‘Goosebumps’ Still Thrills

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Published October 22, 2015
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The Montclarion
Black, at San Diego Comic Con in 2014, prepares to fight of "monsters" in his role as R. L. Stine, author of Goosebumps.


It is safe to say that most of us college kids have read at least one Goosebumps book in our past. At the very least, I am sure everyone has heard of the young adult horror anthology series that finally made it to the silver screen this past weekend. Most of us probably remember being scared or a little freaked out by R.L. Stine’s novels, but do not expect the same from the film. Starring Jack Black as Stine, Goosebumps is a non-scary, PG adaptation of a new story. Keeping true to the originals, Stine penned the script which made the overall story very good.

The new Goosebumps story follows three teenagers and Stine frantically trying to stop their small town of Madison, Del. from being destroyed after the teens accidentally let Stine’s real-life monsters escape from the pages of his books. The monsters are led by Slappy, the punny ventriloquist dummy who is masterfully voiced by Black. Just like all the other Goosebumps stories, this one is full of twists and turns. Without spoiling everything, the story winds up having great twists in both the middle and end.

The only part of the story that I found to be confusing was the explanation as to how the monsters become real and escaped from the original manuscripts. The monsters apparently came to life one day after Stine wanted them to be real and typed their stories with a magical typewriter. This is a ridiculous, far-fetched plot point that even little kids will see through.

Photo courtesy of wikipedia.org

Photo courtesy of wikipedia.org

Even though I did not like the way the monsters were explained, I did like the manner in which they came to life. When the manuscripts were unlocked and opened, the words flew off the pages as giant splotches of ink that converged to form the monsters. These CGI sequences were done very well because the ink first formed the frame of the monsters, then converted into fur, skin, etc. The exact opposite occurs when monsters are sucked back into the manuscripts. I thought this was clever animation. It was fun to watch and very creative.

The story was well-done and funny overall. I found the film to be very entertaining because the characters were very sarcastic.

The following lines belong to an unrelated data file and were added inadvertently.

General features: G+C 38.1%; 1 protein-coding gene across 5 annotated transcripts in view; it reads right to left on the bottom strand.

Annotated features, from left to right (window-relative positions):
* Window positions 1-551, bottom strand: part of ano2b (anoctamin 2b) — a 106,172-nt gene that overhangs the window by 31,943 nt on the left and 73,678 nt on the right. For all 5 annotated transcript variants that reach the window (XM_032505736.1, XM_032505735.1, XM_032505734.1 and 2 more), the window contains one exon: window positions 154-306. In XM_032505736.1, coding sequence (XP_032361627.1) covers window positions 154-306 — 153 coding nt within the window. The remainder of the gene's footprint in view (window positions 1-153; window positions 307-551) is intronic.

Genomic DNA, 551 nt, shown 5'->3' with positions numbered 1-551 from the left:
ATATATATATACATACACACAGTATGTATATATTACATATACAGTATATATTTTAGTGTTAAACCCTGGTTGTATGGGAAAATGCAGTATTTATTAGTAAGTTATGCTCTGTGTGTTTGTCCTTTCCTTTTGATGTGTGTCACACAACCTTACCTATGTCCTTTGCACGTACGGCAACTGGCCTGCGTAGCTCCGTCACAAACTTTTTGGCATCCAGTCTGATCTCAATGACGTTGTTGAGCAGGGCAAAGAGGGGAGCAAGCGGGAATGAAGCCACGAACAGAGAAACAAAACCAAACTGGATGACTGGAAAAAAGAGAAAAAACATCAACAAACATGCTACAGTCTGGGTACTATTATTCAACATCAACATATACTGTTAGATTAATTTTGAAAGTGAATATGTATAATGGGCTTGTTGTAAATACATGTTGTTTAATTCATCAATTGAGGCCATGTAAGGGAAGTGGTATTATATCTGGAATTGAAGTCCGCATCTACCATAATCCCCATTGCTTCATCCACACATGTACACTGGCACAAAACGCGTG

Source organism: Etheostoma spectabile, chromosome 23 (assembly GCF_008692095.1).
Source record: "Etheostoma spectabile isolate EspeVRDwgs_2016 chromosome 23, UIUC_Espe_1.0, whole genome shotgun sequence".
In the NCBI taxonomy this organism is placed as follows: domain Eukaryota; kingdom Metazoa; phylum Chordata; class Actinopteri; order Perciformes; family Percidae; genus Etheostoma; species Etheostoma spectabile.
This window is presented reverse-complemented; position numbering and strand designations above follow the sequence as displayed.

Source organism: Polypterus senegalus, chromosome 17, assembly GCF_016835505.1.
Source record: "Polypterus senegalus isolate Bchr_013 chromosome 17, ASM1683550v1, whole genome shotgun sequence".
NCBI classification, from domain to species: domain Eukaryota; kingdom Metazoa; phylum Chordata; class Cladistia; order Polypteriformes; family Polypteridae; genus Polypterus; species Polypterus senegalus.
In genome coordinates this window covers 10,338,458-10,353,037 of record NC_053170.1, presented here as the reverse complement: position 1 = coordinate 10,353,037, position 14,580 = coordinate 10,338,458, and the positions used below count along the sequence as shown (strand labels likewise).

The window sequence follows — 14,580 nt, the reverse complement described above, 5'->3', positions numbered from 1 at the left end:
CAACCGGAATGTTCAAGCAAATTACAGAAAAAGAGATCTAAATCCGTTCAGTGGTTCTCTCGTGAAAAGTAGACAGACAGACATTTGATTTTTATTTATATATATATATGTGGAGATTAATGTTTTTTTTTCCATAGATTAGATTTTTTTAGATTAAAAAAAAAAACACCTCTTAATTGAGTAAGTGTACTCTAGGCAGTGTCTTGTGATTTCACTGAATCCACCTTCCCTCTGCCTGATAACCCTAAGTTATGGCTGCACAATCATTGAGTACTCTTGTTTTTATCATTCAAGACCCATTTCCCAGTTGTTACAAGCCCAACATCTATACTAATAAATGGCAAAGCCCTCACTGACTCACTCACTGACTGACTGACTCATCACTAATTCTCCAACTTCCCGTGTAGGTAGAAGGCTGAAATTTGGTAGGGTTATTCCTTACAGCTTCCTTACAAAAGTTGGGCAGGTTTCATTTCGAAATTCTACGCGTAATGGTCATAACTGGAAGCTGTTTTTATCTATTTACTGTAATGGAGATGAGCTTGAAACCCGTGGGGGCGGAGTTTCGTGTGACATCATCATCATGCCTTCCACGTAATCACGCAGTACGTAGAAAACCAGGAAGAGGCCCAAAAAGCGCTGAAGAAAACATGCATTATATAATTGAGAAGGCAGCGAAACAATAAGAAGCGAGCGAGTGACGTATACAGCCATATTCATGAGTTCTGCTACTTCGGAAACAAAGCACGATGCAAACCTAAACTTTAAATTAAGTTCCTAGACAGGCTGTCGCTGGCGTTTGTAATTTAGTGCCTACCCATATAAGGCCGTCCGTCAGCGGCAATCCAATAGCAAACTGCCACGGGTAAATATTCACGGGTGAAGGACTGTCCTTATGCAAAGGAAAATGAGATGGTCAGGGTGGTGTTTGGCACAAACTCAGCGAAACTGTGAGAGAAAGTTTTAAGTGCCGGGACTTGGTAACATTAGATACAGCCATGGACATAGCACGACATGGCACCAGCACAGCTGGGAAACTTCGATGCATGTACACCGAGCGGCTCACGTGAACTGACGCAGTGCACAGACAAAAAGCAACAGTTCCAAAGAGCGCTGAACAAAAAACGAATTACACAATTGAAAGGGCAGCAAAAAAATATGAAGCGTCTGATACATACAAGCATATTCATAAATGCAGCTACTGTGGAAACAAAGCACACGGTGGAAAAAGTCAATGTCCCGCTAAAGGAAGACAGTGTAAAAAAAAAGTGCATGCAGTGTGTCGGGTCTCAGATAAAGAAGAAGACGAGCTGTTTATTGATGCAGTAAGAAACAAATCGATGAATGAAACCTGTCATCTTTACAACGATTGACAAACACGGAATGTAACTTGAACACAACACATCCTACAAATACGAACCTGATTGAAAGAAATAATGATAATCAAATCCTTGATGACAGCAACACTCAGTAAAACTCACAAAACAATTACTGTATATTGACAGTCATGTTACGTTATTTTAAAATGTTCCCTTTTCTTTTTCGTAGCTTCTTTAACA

Black, at San Diego Comic Con in 2014, prepares to fight of "monsters" in his role as R. L. Stine, author of Goosebumps.

Black, at San Diego Comic Con in 2014, prepares to fight of “monsters” in his role as R. L. Stine, author of Goosebumps.
Photo courtesy of vagueonthehow (Flickr).

Goosebumps is a great family comedy and only had a few parts that may make younger kids a little frightened. By keeping the film less scary, it appeals to a wider audience. Most of the favorite monsters from the books appear in the film, making it a conglomerate of all the original stories. For me, the film was a nostalgic look back at my childhood.

There were two scenes that really made the film stand out in terms of comedy. The first is towards the beginning, as Black goes off on a rant about acclaimed horror author Stephen King. He goes on a roughly five-minute spiel about how he is a much better author than King. The other humorous part comes at the end, when Stine makes a surprise blink-and-you-will-miss-it cameo. Keep a lookout for him in the school because it adds a nice last laugh.

stine

R. L. Stine, the author of the Goosebumps book series and screenplay, makes a cameo in the film.
Photo courtesy of wikipedia.org

The film kept a nice open ending just in case Sony Pictures wants to make a sequel. With a wildly successful book franchise and past television series, there is definitely potential for a Goosebumps sequel. Also, being the top-earning film this weekend does not hurt its sequel chances. I was surprised by how well done this movie was, so I would certainly go see a sequel. Sony’s gamble of a less scary adaptation truly paid off.

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